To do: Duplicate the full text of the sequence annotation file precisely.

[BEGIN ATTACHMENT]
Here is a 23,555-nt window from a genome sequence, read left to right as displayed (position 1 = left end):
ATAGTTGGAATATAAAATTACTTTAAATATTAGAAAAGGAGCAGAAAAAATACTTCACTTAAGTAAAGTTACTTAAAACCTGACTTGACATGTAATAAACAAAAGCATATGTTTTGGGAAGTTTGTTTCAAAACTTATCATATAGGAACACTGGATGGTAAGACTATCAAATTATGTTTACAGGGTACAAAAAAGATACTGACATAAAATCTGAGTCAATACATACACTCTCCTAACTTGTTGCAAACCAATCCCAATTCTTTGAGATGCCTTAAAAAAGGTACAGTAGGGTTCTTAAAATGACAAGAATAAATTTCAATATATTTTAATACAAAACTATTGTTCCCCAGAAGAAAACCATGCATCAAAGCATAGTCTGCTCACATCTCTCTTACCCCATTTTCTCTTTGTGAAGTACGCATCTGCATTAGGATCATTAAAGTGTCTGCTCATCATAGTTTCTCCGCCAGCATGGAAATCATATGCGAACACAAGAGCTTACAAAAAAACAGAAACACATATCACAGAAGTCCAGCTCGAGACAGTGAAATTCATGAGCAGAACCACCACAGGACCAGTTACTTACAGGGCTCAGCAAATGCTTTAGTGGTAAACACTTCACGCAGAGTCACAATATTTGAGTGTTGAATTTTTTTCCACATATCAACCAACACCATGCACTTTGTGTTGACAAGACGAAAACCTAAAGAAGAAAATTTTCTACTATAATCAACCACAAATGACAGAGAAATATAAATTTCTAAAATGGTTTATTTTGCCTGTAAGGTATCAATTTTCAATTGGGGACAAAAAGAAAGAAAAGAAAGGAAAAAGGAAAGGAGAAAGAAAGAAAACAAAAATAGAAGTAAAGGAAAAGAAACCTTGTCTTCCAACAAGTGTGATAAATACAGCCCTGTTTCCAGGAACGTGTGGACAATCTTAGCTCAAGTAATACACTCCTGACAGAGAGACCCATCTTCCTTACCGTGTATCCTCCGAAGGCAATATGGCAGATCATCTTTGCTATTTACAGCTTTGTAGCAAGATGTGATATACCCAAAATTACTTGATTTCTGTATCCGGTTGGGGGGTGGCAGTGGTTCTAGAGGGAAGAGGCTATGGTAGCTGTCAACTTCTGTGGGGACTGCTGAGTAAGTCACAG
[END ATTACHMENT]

Here is a 23,555-nt window from a genome sequence, read left to right as displayed (position 1 = left end):
ATAGTTGGAATATAAAATTACTTTAAATATTAGAAAAGGAGCAGAAAAAATACTTCACTTAAGTAAAGTTACTTAAAACCTGACTTGACATGTAATAAACAAAAGCATATGTTTTGGGAAGTTTGTTTCAAAACTTATCATATAGGAACACTGGATGGTAAGACTATCAAATTATGTTTACAGGGTACAAAAAAGATACTGACATAAAATCTGAGTCAATACATACACTCTCCTAACTTGTTGCAAACCAATCCCAATTCTTTGAGATGCCTTAAAAAAGGTACAGTAGGGTTCTTAAAATGACAAGAATAAATTTCAATATATTTTAATACAAAACTATTGTTCCCCAGAAGAAAACCATGCATCAAAGCATAGTCTGCTCACATCTCTCTTACCCCATTTTCTCTTTGTGAAGTACGCATCTGCATTAGGATCATTAAAGTGTCTGCTCATCATAGTTTCTCCGCCAGCATGGAAATCATATGCGAACACAAGAGCTTACAAAAAAACAGAAACACATATCACAGAAGTCCAGCTCGAGACAGTGAAATTCATGAGCAGAACCACCACAGGACCAGTTACTTACAGGGCTCAGCAAATGCTTTAGTGGTAAACACTTCACGCAGAGTCACAATATTTGAGTGTTGAATTTTTTTCCACATATCAACCAACACCATGCACTTTGTGTTGACAAGACGAAAACCTAAAGAAGAAAATTTTCTACTATAATCAACCACAAATGACAGAGAAATATAAATTTCTAAAATGGTTTATTTTGCCTGTAAGGTATCAATTTTCAATTGGGGACAAAAAGAAAGAAAAGAAAGGAAAAAGGAAAGGAGAAAGAAAGAAAACAAAAATAGAAGTAAAGGAAAAGAAACCTTGTCTTCCAACAAGTGTGATAAATACAGCCCTGTTTCCAGGAACGTGTGGACAATCTTAGCTCAAGTAATACACTCCTGACAGAGAGACCCATCTTCCTTACCGTGTATCCTCCGAAGGCAATATGGCAGATCATCTTTGCTATTTACAGCTTTGTAGCAAGATGTGATATACCCAAAATTACTTGATTTCTGTATCCGGTTGGGGGGTGGCAGTGGTTCTAGAGGGAAGAGGCTATGGTAGCTGTCAACTTCTGTGGGGACTGCTGAGTAAGTCACAG